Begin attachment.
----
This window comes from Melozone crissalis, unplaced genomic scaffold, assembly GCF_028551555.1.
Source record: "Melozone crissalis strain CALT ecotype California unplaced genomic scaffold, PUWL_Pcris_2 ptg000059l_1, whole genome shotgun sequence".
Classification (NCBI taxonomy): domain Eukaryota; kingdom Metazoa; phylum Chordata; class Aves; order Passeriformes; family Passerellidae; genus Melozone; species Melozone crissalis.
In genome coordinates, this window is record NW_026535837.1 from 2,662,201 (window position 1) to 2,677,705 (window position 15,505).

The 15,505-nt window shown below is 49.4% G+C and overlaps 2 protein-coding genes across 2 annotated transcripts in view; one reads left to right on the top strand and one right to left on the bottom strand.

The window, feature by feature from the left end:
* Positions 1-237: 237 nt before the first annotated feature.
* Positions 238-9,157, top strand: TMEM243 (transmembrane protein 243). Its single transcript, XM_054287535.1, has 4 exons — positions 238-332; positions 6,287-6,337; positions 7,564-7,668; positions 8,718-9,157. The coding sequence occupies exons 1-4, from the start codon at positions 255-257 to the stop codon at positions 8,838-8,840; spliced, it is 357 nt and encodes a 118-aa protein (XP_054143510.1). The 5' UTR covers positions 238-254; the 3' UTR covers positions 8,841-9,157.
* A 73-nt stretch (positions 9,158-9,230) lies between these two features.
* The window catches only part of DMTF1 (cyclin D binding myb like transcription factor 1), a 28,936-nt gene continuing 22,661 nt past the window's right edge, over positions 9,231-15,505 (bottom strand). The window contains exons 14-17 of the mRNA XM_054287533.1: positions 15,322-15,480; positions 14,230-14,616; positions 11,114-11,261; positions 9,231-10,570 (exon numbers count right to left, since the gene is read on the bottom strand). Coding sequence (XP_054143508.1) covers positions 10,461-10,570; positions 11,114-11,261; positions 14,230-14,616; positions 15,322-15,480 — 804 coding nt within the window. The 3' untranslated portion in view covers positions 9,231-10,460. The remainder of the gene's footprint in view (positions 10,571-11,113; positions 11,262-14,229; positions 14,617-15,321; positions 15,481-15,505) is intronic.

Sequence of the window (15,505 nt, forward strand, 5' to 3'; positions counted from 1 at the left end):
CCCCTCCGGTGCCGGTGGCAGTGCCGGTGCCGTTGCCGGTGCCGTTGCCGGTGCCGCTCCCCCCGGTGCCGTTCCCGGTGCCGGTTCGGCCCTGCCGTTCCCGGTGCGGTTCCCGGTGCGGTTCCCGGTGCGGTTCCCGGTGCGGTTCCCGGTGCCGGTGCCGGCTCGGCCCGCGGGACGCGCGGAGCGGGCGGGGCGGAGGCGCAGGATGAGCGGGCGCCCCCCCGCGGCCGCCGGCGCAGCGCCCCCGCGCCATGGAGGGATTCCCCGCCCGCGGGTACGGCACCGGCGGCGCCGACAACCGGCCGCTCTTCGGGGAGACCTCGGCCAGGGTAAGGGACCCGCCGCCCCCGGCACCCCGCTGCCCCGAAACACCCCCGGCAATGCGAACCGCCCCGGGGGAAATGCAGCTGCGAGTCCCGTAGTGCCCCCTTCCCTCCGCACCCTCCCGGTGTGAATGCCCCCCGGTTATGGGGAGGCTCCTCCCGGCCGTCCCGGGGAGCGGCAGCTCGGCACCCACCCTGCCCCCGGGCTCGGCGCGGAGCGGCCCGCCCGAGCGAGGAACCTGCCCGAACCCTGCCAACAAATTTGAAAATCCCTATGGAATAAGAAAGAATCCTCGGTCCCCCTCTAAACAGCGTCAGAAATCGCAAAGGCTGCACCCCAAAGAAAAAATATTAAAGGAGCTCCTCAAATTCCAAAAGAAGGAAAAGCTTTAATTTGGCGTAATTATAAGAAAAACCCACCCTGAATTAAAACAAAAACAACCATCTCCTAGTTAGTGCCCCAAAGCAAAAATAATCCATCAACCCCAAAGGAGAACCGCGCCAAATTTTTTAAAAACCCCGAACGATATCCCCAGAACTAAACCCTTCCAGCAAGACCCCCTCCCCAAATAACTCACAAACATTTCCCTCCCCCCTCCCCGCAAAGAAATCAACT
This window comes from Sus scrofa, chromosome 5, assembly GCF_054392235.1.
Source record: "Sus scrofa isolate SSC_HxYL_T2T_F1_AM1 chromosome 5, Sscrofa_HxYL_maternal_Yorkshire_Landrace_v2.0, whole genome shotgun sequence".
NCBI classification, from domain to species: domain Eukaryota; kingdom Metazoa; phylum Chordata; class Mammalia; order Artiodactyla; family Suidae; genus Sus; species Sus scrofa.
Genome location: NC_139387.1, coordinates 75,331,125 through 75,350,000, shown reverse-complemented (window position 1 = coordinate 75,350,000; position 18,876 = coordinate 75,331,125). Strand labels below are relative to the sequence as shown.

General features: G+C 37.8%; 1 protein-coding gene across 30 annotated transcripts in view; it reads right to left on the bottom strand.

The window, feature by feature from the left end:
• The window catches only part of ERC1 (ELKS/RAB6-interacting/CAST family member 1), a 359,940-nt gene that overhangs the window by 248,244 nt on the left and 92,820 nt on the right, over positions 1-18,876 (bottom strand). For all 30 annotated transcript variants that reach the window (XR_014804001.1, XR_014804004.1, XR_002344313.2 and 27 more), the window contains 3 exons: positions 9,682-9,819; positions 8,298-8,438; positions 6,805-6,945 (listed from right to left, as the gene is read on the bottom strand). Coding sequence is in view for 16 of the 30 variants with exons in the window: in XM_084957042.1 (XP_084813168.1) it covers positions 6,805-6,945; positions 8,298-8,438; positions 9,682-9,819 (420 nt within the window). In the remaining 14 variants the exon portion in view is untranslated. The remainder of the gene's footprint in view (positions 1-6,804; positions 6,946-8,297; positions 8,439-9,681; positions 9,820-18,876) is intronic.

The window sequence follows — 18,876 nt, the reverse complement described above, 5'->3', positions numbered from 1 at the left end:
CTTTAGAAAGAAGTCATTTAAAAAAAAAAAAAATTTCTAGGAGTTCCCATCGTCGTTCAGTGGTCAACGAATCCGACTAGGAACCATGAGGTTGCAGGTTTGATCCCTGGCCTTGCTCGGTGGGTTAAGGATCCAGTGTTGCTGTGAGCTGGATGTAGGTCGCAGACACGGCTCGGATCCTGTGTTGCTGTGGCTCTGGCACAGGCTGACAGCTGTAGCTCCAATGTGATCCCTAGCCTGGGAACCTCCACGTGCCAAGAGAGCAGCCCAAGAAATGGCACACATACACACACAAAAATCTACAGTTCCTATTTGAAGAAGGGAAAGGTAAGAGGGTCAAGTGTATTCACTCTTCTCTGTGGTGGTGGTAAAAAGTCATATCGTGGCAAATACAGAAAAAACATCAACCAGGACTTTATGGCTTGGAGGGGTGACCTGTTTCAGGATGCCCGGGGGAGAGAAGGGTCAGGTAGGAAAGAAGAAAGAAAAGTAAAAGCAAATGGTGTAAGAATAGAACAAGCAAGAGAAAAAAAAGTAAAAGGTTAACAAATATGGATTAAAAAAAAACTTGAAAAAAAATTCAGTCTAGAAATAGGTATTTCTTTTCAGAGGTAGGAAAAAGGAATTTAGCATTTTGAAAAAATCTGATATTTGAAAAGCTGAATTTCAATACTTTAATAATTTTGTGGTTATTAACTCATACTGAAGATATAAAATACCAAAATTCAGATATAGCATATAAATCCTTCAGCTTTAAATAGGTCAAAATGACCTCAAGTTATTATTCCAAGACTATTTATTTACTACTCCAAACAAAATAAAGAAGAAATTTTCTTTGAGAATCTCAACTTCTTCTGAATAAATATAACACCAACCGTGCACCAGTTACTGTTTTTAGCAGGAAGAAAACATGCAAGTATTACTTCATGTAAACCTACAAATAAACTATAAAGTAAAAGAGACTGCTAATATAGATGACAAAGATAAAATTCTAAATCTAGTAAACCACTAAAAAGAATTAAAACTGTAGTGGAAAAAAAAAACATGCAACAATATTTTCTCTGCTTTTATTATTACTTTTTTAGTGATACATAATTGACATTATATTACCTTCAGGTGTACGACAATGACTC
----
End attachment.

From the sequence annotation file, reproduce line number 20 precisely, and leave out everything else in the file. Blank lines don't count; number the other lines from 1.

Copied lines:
The window sequence follows — 18,876 nt, the reverse complement described above, 5'->3', positions numbered from 1 at the left end: